2021 has been great for a lot of sectors and industries. The housing market is reaching new heights, and the energy sector is finally recovering from the slump it fell into in 2020. But the REITs have been a bit different. Some REITs have seen their revenues and net income recover, while others were forced to slash their dividends.
The situation has been more prevalent with the relatively small REITs, where giants of the industry have mostly been stable. Even though they might not offer as attractive yields as other, down-trodden REITs tend to offer, they offer stability and, to an extent, capital growth prospects.
An urban workspace REIT
Allied Properties (TSX:AP.UN) is a Toronto-based REIT with a market capitalization of about $5.5 billion. The REIT was created with the aim of consolidating Class I workspace in Canada, but it started broadening its scope. Nowadays, the company focuses on a broader spectrum of urban workspace and urban data center properties, and its property suites retail and storage properties as well.
The REIT has around 200 properties in seven cities located strategically around urban concentrations. It offers a moderately generous yield of 3.8% at a stable payout ratio of 64.9%. Many REITs slashed their dividends since the year started, but Allied, in keeping with its aristocratic tradition, grew its dividends (by 3%). The situation has changed a bit since the market crash, but before 2020, Allied Properties used to be a decent growth stock.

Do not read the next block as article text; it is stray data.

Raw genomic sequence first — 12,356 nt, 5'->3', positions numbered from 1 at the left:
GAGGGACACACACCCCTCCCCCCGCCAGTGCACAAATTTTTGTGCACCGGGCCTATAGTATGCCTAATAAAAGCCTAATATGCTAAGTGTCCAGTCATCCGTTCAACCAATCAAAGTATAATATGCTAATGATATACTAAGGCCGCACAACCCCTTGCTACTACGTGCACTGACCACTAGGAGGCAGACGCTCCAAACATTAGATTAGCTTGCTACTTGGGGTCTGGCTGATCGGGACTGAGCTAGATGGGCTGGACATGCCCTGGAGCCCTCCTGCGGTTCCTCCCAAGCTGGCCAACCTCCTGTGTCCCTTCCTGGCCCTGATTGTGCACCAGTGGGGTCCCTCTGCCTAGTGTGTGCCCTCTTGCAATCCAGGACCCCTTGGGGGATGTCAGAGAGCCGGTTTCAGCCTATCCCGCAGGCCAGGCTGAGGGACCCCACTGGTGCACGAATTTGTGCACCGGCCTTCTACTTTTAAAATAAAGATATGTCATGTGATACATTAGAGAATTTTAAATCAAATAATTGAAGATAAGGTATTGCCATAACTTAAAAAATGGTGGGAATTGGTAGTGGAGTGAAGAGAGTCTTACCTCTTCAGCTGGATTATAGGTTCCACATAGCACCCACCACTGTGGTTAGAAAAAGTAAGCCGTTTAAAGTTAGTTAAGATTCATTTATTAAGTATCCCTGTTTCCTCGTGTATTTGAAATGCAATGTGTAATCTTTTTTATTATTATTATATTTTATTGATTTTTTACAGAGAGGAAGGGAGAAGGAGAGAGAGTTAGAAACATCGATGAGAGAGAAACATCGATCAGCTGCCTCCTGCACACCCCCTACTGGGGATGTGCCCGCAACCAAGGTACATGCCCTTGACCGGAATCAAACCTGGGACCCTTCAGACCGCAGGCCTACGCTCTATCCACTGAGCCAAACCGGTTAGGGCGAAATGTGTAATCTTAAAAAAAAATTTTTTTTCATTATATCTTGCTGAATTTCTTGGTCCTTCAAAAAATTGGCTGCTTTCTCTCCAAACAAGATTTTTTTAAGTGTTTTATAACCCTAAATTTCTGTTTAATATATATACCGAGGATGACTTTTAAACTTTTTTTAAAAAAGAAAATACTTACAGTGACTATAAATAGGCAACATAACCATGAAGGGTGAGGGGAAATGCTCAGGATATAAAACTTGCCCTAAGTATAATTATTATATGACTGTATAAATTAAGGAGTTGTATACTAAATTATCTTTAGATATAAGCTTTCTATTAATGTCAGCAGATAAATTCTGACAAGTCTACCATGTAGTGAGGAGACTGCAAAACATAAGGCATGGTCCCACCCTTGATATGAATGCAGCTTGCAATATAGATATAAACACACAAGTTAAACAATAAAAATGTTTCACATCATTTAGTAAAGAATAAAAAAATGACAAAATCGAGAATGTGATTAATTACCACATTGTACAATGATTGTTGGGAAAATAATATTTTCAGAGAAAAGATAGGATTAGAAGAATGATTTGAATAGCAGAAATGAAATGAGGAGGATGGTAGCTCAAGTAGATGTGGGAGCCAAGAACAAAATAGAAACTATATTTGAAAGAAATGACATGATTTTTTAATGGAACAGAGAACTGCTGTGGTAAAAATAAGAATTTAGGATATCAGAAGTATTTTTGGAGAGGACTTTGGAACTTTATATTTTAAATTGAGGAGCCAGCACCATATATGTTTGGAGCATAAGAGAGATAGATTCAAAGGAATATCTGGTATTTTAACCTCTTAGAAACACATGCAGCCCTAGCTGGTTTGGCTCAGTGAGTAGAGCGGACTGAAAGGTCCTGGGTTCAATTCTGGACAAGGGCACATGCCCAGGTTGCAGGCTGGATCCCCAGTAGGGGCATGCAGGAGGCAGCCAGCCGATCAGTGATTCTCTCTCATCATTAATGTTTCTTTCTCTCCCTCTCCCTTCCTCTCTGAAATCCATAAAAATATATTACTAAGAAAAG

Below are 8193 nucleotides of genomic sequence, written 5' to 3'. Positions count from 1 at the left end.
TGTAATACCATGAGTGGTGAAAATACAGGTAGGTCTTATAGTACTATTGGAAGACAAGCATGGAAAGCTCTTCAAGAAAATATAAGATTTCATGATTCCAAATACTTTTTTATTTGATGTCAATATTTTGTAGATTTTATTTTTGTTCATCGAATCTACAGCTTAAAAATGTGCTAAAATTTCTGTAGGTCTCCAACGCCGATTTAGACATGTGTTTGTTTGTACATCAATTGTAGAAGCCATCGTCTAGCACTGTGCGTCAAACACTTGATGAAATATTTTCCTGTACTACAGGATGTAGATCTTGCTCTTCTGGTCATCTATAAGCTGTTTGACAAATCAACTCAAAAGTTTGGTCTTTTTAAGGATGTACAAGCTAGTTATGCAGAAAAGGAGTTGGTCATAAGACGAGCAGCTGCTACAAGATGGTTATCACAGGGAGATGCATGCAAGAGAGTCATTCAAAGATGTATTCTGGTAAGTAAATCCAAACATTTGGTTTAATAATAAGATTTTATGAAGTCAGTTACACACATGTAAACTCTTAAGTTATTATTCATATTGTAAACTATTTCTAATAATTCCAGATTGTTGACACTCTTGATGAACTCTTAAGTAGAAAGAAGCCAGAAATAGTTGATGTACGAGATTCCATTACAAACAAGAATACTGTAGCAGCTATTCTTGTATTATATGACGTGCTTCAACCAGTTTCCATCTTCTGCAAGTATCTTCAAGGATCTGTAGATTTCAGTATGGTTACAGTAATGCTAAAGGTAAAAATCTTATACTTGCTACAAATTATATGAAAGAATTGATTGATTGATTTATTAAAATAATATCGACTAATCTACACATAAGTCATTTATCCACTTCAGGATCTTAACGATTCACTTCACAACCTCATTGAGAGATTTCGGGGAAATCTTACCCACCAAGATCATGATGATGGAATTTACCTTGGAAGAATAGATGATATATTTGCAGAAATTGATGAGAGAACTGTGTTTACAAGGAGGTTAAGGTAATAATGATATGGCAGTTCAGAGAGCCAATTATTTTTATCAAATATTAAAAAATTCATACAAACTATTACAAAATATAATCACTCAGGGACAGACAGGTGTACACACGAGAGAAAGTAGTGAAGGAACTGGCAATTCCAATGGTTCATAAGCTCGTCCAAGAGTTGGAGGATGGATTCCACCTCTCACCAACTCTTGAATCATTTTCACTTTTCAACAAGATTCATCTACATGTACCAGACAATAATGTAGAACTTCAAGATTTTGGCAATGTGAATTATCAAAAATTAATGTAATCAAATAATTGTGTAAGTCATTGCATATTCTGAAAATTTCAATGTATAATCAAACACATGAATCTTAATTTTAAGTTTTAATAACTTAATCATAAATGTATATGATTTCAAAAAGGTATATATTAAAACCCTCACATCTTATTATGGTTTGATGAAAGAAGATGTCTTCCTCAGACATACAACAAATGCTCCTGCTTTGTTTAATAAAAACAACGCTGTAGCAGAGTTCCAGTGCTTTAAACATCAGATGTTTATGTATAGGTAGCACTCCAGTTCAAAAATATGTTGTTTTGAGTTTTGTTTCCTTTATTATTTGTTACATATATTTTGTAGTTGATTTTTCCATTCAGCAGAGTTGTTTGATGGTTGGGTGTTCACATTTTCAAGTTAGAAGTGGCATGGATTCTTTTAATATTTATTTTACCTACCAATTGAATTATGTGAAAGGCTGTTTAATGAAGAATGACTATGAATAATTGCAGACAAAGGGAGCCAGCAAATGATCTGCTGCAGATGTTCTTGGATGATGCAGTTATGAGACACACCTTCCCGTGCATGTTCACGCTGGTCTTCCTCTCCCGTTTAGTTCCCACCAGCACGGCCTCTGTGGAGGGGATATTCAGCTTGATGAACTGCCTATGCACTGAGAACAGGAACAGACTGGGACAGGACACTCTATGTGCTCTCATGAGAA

It offered slow but steady growth to its investors, a trend it has picked up since 2021 started. The stock has already grown almost 15% since the start of this year, and it might continue along this path.
An industrial/logistics REIT
Granite REIT (TSX:GRT.UN) is one of the oldest aristocrats among the REITs, with a ten-year-long dividend growth streak. With a market capitalization of $4.7 billion, it’s also one of the giants. It’s currently offering a yield of 3.7% and a payout of $0.25 per share, which is the result of a 3.3% growth last year.
In today’s market, where e-commerce dominates, Granite has a relatively clever portfolio. It has 115 properties in its portfolio, 67 of which are modern warehouses, seven special-purpose, and 37 are multi-purpose properties. It’s one of the reasons why its revenues didn’t even take a temporary dip during 2020. And if they keep growing at their current pace, the company is likely to have a very strong financial footing in the industry.
Granite’s 3.7% yield pales in comparison to its growth prospects. Even if it can keep growing at a relatively modest and sustainable growth rate akin to its 10-year CAGR (16.5%), it can do wonders for your portfolio.
REIT giants, especially the ones that are still sticking to the tradition of growing their payouts at a time when others are slashing, might not offer great yields, but they do offer payout growth, which can be quite substantial in the long run. Combine that with the reliability of their dividends and capital growth prospects, and it’s easy to see why taming modest-yield giants would be better than allying with high-yield dwarfs in the long run.